Those posts really put your above statements into perspective don't they? You are just trolling with inane and misinformed statements about nuclear power to upset anyone that wanted to discuss a wind power article aren't you?
If not, at least try to stay on subject and make sense.

Re:Offshore wind farts (0)

Anonymous Coward | more than 2 years ago | (#39423809)

no it isn't. It's time for people to take nuclear energy seriously. Check out liquid fluoride thorium reactors and traveling wave reactors, there's plenty of unexplored designs...

Re:Offshore wind farts (0)

Anonymous Coward | more than 2 years ago | (#39420893)

Problem with offshore wind is that it has to be out of the sight of people like Ted Kennedy (and yea, I know he's not part of the problem anymore).

Re:Offshore wind farts (2)

Wonko the Sane (25252) | more than 2 years ago | (#39420705)

Maintenance costs, low capacity factor, and the diffuse nature of the energy source it is trying to harvest

as opposed to offshore oil rigs? (0)

Anonymous Coward | more than 2 years ago | (#39421411)

with their high death rates, huge costs, and notorious spills?

Of course (3, Funny)

VP (32928) | more than 2 years ago | (#39420091)

Authors on the West Coast propose wind farms on the East Coast ;-)

Re:Of course (1)

Anonymous Coward | more than 2 years ago | (#39420181)

There are physical limitations - like the Pacific shelf being much more like a cliff than the Atlantic's. Where practicable in the W., go ahead and install wind turbines. I believe; however, that the E., as a whole, is better with wind as a renewable where the W. is better off with solar.

And if you think a wind turbine is an eye sore, think about those acres and acres of mirrors involved in large scale solar. We might also have to relocate some endangered species of tortoises and cacti for true wide spread - hundreds, maybe even up to thousands of square miles of said mirrors. I'd imagine there'd be a few properties that would be uprooted as well.

Re:Of course (4, Informative)

goodmanj (234846) | more than 2 years ago | (#39421575)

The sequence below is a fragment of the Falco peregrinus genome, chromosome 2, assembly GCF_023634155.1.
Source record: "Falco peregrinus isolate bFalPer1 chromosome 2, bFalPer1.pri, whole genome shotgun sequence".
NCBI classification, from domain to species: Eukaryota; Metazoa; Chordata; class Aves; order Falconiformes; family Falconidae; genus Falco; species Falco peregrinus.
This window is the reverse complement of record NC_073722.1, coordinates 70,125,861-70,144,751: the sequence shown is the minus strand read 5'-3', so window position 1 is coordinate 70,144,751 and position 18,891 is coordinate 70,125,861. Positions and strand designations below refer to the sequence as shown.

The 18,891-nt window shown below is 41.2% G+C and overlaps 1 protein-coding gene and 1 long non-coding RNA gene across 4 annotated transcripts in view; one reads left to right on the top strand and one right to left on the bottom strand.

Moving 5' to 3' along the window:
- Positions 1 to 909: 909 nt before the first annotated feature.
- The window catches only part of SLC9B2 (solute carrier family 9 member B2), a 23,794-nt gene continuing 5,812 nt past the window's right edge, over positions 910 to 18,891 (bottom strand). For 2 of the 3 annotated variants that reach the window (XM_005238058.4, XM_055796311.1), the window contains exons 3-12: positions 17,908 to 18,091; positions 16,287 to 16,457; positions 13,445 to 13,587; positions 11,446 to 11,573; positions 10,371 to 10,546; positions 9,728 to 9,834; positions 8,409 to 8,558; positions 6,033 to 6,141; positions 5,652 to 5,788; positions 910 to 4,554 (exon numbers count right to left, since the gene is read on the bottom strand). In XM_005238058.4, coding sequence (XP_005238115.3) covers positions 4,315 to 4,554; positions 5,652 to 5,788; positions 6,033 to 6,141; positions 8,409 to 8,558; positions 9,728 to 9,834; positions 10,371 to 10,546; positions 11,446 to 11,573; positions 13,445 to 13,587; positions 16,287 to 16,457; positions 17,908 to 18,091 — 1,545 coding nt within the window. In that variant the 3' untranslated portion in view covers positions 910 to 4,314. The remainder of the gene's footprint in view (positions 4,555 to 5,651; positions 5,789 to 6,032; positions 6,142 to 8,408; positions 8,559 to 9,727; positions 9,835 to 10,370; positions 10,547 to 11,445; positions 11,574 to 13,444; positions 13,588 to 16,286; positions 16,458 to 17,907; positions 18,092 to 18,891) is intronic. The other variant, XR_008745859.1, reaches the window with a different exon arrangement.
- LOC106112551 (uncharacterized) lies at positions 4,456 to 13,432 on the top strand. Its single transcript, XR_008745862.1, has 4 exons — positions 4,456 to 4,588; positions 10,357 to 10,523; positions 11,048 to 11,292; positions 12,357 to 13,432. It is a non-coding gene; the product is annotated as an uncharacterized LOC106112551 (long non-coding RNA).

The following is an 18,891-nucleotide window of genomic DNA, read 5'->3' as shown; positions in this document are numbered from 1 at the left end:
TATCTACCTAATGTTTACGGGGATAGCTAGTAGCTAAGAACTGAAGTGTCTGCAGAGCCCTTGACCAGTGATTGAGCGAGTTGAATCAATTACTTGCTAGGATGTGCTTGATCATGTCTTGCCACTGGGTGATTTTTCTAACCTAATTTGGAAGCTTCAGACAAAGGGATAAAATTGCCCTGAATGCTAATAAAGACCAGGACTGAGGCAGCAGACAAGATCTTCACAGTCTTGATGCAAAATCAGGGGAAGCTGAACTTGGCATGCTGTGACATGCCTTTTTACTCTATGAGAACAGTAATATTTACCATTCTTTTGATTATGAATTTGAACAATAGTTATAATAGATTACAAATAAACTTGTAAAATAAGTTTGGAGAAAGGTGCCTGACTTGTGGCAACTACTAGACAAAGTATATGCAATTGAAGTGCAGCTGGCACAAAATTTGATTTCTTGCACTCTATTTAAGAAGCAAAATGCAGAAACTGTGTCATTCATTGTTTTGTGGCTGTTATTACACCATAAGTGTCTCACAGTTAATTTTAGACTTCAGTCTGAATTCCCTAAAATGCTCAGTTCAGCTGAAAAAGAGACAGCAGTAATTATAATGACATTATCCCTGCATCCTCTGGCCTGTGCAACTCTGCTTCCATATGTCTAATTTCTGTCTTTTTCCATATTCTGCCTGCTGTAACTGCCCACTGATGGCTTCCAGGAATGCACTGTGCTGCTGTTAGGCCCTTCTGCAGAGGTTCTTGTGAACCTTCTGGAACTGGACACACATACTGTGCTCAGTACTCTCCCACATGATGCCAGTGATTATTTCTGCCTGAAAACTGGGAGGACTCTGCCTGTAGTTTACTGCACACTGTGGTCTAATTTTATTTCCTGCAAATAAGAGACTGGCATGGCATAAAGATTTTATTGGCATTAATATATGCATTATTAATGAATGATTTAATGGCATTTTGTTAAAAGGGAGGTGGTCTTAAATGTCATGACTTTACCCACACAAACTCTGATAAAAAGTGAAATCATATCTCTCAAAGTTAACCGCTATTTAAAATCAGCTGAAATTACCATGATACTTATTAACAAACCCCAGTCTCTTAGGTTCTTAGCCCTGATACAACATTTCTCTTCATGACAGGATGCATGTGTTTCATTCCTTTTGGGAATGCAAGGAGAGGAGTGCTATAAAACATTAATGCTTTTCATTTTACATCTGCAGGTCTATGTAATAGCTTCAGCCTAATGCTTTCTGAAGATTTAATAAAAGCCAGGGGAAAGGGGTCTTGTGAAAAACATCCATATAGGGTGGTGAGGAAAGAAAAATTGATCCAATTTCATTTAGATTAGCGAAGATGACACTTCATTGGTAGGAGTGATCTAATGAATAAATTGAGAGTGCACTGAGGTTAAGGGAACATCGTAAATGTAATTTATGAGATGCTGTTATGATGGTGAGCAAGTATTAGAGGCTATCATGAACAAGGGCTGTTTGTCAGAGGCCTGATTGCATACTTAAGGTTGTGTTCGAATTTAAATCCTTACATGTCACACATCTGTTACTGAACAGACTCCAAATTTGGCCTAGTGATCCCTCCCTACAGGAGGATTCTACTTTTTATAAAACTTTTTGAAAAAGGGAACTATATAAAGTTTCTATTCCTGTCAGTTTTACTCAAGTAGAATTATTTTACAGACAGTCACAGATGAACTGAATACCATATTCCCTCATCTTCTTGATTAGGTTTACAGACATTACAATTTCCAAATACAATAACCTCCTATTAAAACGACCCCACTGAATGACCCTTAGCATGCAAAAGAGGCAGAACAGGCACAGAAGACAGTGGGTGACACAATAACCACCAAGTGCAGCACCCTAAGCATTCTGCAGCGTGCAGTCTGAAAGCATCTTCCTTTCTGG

I'm from southeast Massachusetts, and I agree with the authors: the east coast is the best location. Here's why: 10 miles offshore from Cape Cod, the water is 25 feet deep. 10 miles offshore of Los Angeles, the water is 2000 feet deep.

More from the Oxymoron Dep't (1)

Scareduck (177470) | more than 2 years ago | (#39420093)

cheap, clean, renewable wind energy

Won't. Happen.

Wind is diffuse and intermittent. If it really were "cheap", there would be a sound business case for it. As it is, the costs of storage are forever elided.

Re:More from the Oxymoron Dep't (1)

powerspike (729889) | more than 2 years ago | (#39420129)

The Real Problem is, it can't be cheap, as if the wind stops, something has to generate the the power like gas turbines, which are expensive. We need some form of baseline renewable energy. Until we get that every solution we come up with is going to be expensive due to having to have to supplement the power when the primary energy driver stops (ie wind/solar/waves/etc).

Re:More from the Oxymoron Dep't (0)

Anonymous Coward | more than 2 years ago | (#39420321)

It's also important to note that you can have supply following loads. So if you're wind farm is not producing much power your load ramps down it's work.

Re:More from the Oxymoron Dep't (1)

DamonHD (794830) | more than 2 years ago | (#39420337)